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Events and Actors in the Ottoman Age of Revolutions

Map by Erik Steiner

We propose an event-based framework that focuses our analysis on major historical episodes between 1790-1822 (wars, mutinies, political settlements, epidemics, fires, mobilization of resources for an infrastructure project). In the midst of the Napoleonic Wars, Ottoman-Russian conflicts and the crisis of the Ottoman imperial regime, Epirus was one of the most vibrant regions of the empire, experiencing dizzying events. We define the events as an interactive and interdependent process of multiple actors, collective or individual, in different or same locales, acting in similar or different ways in response to each other. We will narrate these events through digital tools, with graphic visualizations of actions in a spatio-temporal context. Events had potential to reshape the relations; therefore, through interactive graphic illustration of an event, we also intend to illustrate how the relations were restructured.

1804 - Maskoulori

Ali Pasha Papers

Bekir Hatiris informs Ali Pasha that he attacked at the village of Maskoulori in Argyrokastro "έκανε πατάλι" and he wanted to visit Ioannina to inform Ali Pasha. However, the notables of Argyrokastro did not let him visit Ioannina as the two villages (Maskoulori, Gardiki) sent letters to Ioannina in order to negotiate a truce between the two sides. Bekir Hatir insists on his decision. His plan is to send some people "παιδιά" to conquer a place called "Κιαφέ Μερέτε", where his opponents will be gathering grass from the meadows "τζαϊρια". He asks from Ali Pasha to order a certain Papa Dede "παπά-Ντεντές" to send people from the villages of Riza to help conquer that place.

The End of Ali Pasha Order

We will also focus on the end of the story, namely the collapse and elimination of the Ali Pasha order between 1820-22. There are two reasons behind this choice. First, we have already transliterated the documents (mainly from Ottoman Archives) and processed the data for the elimination of Ali Pasha order. Secondly, these documents prepared during the elimination of the Ali Pasha order by the imperial and local authorities, in fact give a comprehensive picture about how the order had operated, how different relations had been established throughout the order in Epirus, and how these relations were reshuffled with the end of Ali Pasha.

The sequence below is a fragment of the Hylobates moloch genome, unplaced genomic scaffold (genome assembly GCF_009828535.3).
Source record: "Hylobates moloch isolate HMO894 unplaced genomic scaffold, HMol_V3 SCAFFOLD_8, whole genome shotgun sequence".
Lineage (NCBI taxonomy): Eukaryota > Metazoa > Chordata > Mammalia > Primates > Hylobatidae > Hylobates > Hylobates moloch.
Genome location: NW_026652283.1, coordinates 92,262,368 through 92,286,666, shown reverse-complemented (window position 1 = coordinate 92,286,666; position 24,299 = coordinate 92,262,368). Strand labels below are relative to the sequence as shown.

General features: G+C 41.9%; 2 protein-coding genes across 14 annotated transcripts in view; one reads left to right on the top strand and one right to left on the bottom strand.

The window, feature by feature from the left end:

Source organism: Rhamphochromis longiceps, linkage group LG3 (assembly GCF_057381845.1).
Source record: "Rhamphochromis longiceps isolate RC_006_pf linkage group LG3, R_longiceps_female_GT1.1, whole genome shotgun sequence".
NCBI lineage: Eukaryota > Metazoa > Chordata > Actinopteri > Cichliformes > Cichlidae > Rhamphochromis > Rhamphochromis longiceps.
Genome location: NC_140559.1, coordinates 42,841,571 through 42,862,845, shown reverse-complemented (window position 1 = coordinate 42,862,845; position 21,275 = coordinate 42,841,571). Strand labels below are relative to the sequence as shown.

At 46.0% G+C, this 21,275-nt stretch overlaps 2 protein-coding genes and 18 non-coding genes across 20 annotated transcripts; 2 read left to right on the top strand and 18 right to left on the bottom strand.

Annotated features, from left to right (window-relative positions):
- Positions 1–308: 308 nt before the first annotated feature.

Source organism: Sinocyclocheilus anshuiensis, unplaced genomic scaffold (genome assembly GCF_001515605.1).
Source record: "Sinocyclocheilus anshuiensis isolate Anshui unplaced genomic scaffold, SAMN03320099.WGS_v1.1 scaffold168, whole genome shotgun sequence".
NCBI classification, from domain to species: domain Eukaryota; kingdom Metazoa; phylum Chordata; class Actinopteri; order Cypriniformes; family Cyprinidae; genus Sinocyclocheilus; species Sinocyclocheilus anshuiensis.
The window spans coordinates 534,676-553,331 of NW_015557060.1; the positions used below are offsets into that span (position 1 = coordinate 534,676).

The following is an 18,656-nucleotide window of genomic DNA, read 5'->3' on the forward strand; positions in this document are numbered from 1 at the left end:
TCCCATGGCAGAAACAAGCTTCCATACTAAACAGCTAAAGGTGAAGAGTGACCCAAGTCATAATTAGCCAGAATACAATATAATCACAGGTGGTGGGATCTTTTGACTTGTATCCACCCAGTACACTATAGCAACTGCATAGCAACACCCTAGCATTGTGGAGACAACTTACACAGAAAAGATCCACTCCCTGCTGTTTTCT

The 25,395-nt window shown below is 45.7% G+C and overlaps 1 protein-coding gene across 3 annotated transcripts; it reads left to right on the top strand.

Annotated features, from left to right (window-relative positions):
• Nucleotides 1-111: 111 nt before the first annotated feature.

During the elimination of Ali Pasha order, we discern a set of events that includes: confrontation between Ali Pasha, different regional magnates and the Ottoman center; the massive siege of Ioannina by an Ottoman army; negotiations between the Ottoman authorities and local communities supporting or confronting Ali Pasha; Ali Pasha's execution; and the massive confiscation process (mentioned above) which eliminated the Ali Pasha order; and finally the confrontation between the local communities who were indebted to Ali Pasha and the Ottoman authorities, which triggered the Greek Revolution. Visualizing these events is feasible with the diversity of tools available (e.g. Tableau, Palladio, Gephi, R, etc.). For example, graphs, timelines, maps, and network diagrams can display how debts were restructured, how Ali Pasha's wealth was redistributed, and how his movable property and real estate gained new owners in auctions, and how collective negotiations transformed into a conflict between local communities and the Ottoman center.